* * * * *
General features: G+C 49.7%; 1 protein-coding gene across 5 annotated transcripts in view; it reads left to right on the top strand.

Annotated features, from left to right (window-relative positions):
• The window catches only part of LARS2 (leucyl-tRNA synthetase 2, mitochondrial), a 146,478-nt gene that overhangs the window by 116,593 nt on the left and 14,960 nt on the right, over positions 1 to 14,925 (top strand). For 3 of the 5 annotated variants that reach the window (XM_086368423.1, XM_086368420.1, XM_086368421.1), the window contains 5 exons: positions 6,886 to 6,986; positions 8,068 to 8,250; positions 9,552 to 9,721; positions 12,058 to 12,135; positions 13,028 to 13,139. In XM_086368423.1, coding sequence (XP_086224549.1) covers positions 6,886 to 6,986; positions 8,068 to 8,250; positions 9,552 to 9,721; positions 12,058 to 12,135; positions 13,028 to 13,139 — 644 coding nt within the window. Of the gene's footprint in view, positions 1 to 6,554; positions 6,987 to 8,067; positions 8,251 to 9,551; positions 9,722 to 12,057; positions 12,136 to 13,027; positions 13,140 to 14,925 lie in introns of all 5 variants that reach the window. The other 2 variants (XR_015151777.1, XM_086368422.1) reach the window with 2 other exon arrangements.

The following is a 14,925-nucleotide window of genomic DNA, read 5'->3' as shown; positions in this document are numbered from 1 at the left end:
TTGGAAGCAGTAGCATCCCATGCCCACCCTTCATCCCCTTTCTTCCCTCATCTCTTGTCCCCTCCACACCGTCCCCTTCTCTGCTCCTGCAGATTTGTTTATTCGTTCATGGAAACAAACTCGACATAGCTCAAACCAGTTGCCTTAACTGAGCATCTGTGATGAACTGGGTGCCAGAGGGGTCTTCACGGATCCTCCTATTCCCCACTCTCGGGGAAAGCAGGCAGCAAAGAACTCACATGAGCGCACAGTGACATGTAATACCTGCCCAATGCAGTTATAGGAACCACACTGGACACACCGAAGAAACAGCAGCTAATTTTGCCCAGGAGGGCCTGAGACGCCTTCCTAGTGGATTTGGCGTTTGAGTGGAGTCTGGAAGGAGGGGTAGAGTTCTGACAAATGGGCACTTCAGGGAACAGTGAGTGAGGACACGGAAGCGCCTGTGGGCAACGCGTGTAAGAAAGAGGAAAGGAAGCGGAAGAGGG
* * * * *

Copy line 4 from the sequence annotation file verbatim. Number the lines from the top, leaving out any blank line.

The following is a 14,925-nucleotide window of genomic DNA, read 5'->3' as shown; positions in this document are numbered from 1 at the left end: